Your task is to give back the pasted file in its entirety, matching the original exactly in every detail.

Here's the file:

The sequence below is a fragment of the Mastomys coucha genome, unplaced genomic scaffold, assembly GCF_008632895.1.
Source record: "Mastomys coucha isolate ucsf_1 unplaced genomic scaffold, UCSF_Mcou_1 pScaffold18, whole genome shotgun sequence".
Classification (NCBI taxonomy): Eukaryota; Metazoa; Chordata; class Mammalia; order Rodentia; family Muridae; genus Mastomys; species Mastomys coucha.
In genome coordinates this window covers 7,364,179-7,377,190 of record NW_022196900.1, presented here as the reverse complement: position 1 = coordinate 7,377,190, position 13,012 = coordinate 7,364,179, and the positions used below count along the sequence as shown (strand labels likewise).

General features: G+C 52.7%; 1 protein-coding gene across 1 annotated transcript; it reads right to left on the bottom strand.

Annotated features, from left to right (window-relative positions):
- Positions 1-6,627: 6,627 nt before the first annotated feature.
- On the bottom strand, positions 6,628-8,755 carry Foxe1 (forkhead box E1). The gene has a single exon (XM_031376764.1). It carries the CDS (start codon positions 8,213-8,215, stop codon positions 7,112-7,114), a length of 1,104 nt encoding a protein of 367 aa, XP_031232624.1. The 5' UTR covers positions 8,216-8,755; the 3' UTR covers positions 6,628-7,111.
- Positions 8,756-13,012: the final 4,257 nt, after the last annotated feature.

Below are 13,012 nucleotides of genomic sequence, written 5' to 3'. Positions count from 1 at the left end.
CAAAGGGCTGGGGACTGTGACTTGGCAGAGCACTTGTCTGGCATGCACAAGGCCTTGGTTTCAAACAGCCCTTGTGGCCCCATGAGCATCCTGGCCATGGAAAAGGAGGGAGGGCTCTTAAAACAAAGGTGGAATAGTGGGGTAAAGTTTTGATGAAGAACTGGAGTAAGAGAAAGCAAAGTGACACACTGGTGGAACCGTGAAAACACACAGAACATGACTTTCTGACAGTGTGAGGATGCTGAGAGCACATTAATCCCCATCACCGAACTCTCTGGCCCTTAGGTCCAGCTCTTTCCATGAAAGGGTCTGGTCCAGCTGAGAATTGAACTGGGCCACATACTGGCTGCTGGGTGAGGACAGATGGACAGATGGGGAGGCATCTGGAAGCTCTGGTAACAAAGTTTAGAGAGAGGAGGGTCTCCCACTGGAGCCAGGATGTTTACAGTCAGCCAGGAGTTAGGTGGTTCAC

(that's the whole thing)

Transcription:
The sequence below is a fragment of the Mastomys coucha genome, unplaced genomic scaffold, assembly GCF_008632895.1.
Source record: "Mastomys coucha isolate ucsf_1 unplaced genomic scaffold, UCSF_Mcou_1 pScaffold18, whole genome shotgun sequence".
Classification (NCBI taxonomy): Eukaryota; Metazoa; Chordata; class Mammalia; order Rodentia; family Muridae; genus Mastomys; species Mastomys coucha.
In genome coordinates this window covers 7,364,179-7,377,190 of record NW_022196900.1, presented here as the reverse complement: position 1 = coordinate 7,377,190, position 13,012 = coordinate 7,364,179, and the positions used below count along the sequence as shown (strand labels likewise).

General features: G+C 52.7%; 1 protein-coding gene across 1 annotated transcript; it reads right to left on the bottom strand.

Annotated features, from left to right (window-relative positions):
- Positions 1-6,627: 6,627 nt before the first annotated feature.
- On the bottom strand, positions 6,628-8,755 carry Foxe1 (forkhead box E1). The gene has a single exon (XM_031376764.1). It carries the CDS (start codon positions 8,213-8,215, stop codon positions 7,112-7,114), a length of 1,104 nt encoding a protein of 367 aa, XP_031232624.1. The 5' UTR covers positions 8,216-8,755; the 3' UTR covers positions 6,628-7,111.
- Positions 8,756-13,012: the final 4,257 nt, after the last annotated feature.

Below are 13,012 nucleotides of genomic sequence, written 5' to 3'. Positions count from 1 at the left end.
CAAAGGGCTGGGGACTGTGACTTGGCAGAGCACTTGTCTGGCATGCACAAGGCCTTGGTTTCAAACAGCCCTTGTGGCCCCATGAGCATCCTGGCCATGGAAAAGGAGGGAGGGCTCTTAAAACAAAGGTGGAATAGTGGGGTAAAGTTTTGATGAAGAACTGGAGTAAGAGAAAGCAAAGTGACACACTGGTGGAACCGTGAAAACACACAGAACATGACTTTCTGACAGTGTGAGGATGCTGAGAGCACATTAATCCCCATCACCGAACTCTCTGGCCCTTAGGTCCAGCTCTTTCCATGAAAGGGTCTGGTCCAGCTGAGAATTGAACTGGGCCACATACTGGCTGCTGGGTGAGGACAGATGGACAGATGGGGAGGCATCTGGAAGCTCTGGTAACAAAGTTTAGAGAGAGGAGGGTCTCCCACTGGAGCCAGGATGTTTACAGTCAGCCAGGAGTTAGGTGGTTCAC